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Dream Theater - Train of Thought CD (album) cover


Dream Theater


Progressive Metal

3.60 | 1858 ratings

From, the ultimate progressive rock music website

3 stars I remember when I found out about Dream Theater. My first Dream Theater album was Falling Into Infinity (1997) that I bought around 2001 or so and I liked the album. After that, a friend of mine that had all their albums borrowed me his CDs telling me to pay close attention to Images And Words (1992) and Awake (1994).

Honestly speaking, I didn't like those albums (as my Images And Words review here states). Everyone seems to praise them as the best moments of the American band, on my behalf I say that they have very good compositions with a TERRIBLE overall sound. I really don't like the early 90's approach to how the albums were produced and DT is no exception. Everything started to change with A Change Of Seasons (1995) and its great suite.

The band's peak was between 1999 and 2002 and they released Scenes From A Memory (1999) and Six Degrees Of Inner Turbulence (2002). Scenes is an album that takes you completely into their world with innovative approach and great music and ideas. Six Degrees is another step further on the creative line and culminates in the 45 minutes long suite.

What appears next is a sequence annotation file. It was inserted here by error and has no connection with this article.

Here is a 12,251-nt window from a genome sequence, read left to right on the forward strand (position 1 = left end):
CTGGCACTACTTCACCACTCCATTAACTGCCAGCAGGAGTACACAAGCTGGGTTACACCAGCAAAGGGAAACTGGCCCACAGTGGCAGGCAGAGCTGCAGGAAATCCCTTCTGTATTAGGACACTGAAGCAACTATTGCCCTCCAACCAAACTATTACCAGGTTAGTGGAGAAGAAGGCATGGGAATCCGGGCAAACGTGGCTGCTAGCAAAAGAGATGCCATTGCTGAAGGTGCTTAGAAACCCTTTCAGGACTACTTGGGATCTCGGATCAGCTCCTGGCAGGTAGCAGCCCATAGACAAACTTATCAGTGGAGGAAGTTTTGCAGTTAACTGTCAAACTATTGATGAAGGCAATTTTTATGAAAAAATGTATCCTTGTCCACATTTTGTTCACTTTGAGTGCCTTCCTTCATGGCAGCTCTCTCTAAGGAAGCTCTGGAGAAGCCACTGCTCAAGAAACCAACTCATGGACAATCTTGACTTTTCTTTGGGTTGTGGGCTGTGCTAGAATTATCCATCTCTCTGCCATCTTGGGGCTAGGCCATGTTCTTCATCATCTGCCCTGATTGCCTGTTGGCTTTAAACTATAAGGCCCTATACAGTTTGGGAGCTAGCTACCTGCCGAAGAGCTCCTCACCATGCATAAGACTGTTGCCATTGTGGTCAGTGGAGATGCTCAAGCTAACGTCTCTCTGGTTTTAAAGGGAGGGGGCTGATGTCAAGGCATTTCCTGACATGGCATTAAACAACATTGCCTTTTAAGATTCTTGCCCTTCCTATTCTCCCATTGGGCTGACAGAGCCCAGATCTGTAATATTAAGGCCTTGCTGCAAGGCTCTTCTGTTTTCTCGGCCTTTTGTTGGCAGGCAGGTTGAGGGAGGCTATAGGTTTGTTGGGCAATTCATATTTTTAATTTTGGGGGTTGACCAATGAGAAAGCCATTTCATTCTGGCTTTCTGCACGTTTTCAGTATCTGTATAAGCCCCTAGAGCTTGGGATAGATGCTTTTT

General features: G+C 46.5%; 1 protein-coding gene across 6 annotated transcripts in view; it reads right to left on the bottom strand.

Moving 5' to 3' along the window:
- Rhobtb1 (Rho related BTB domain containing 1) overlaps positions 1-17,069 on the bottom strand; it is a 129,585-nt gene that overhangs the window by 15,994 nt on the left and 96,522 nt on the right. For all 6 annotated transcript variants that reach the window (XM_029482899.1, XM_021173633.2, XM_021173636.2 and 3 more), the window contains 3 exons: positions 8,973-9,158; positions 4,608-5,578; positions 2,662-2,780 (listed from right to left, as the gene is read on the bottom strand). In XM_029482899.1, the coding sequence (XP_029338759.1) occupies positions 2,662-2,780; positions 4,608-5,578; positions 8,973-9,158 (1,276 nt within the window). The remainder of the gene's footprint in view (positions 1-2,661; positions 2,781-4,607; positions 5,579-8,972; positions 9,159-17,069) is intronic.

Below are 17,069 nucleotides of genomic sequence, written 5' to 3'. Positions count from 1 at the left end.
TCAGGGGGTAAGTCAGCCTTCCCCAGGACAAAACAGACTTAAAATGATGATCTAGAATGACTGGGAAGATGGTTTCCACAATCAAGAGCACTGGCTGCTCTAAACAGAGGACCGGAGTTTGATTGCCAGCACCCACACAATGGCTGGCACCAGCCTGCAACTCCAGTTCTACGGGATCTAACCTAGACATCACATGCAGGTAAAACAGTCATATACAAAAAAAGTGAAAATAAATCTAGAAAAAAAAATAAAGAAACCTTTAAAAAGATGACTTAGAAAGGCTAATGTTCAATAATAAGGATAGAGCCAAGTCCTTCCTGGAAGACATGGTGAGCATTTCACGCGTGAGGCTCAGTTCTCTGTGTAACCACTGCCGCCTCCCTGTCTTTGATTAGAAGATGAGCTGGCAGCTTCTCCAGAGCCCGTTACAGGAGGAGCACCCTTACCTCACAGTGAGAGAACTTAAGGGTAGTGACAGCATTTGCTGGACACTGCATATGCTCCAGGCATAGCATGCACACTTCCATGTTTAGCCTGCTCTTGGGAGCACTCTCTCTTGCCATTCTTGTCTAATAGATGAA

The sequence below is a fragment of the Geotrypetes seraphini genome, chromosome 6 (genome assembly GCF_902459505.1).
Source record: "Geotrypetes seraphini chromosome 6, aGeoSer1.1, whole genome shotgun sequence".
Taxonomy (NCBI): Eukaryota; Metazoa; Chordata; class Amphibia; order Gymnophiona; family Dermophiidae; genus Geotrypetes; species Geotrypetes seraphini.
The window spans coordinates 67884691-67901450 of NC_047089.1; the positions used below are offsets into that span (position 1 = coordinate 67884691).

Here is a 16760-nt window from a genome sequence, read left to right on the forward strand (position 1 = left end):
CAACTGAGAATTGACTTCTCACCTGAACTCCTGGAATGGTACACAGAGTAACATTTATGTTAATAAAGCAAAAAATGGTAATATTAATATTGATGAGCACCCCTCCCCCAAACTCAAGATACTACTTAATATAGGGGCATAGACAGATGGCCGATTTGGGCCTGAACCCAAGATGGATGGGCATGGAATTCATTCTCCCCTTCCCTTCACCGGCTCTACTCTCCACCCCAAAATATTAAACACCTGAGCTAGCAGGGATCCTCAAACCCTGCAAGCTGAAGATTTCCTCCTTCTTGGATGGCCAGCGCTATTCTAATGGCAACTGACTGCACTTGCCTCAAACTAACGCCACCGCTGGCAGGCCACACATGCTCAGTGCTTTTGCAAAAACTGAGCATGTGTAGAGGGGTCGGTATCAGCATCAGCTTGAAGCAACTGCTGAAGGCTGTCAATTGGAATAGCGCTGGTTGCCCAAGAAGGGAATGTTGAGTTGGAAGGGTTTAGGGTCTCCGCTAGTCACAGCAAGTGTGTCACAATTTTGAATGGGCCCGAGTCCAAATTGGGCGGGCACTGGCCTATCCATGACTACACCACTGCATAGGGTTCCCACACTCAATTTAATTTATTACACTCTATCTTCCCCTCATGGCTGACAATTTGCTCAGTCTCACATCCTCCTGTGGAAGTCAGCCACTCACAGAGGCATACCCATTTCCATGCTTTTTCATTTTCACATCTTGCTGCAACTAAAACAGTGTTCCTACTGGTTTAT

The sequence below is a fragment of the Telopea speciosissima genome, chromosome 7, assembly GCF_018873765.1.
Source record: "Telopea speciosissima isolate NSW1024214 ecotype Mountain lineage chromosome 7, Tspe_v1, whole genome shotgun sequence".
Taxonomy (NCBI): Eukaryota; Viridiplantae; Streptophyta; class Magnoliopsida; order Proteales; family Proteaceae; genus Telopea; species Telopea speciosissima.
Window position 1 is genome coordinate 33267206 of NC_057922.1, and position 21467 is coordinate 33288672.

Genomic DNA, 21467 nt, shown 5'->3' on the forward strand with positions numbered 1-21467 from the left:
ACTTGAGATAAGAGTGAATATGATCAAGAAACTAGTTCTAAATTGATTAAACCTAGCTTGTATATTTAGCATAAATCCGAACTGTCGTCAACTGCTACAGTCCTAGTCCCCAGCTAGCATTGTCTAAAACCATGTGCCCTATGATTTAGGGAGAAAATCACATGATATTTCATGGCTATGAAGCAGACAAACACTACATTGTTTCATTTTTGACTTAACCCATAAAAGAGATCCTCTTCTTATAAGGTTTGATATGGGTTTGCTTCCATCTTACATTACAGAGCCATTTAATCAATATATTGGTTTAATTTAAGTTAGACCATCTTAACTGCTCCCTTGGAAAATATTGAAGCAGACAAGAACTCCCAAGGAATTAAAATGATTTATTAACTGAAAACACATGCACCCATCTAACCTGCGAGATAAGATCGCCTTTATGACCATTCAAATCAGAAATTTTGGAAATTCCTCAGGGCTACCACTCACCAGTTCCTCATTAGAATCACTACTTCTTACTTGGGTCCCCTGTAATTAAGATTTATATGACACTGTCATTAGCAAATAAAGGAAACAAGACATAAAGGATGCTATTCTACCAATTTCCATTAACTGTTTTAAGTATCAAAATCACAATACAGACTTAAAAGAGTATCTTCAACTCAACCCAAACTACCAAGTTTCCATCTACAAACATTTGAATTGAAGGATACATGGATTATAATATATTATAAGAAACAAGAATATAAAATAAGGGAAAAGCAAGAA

Do you see my point here? The band was trying hard to increase the quality of their work with each release, going to new and unexplored areas. When the time for a new album came, the band could follow the same pattern, try something new and bold again, but instead?. They went for the Train Of Thought (2003) album.

Now, Train Of Thought (2003) is not a bad album, no it isn't. The problem here is that the stagnation that follows the band 'till this very day started really here. You have great tracks as 'As I Am' and 'Honor Thy Father' but in general it feels?. Normal. Too normal. In a way the album is just disappointing because it doesn't go anywhere, it's just a collection of songs. This may not be really bad in a way, but I don't find the songs on the album remarkable in any way. On top of that I really dislike James LaBrie voice here, usually people tend to tolerate his voice (which is indeed a really bad voice), but I find it annoying most of the time in Train Of Thought (2003).

The band would go further with 2 more studio albums with Potnoy and 2 more with Mangini and they would never reach their peak again. And the big problem is not that, the big problem is that they don't even try. Sad to see that Portnoy was right, after all.

ProgShine | 3/5 |


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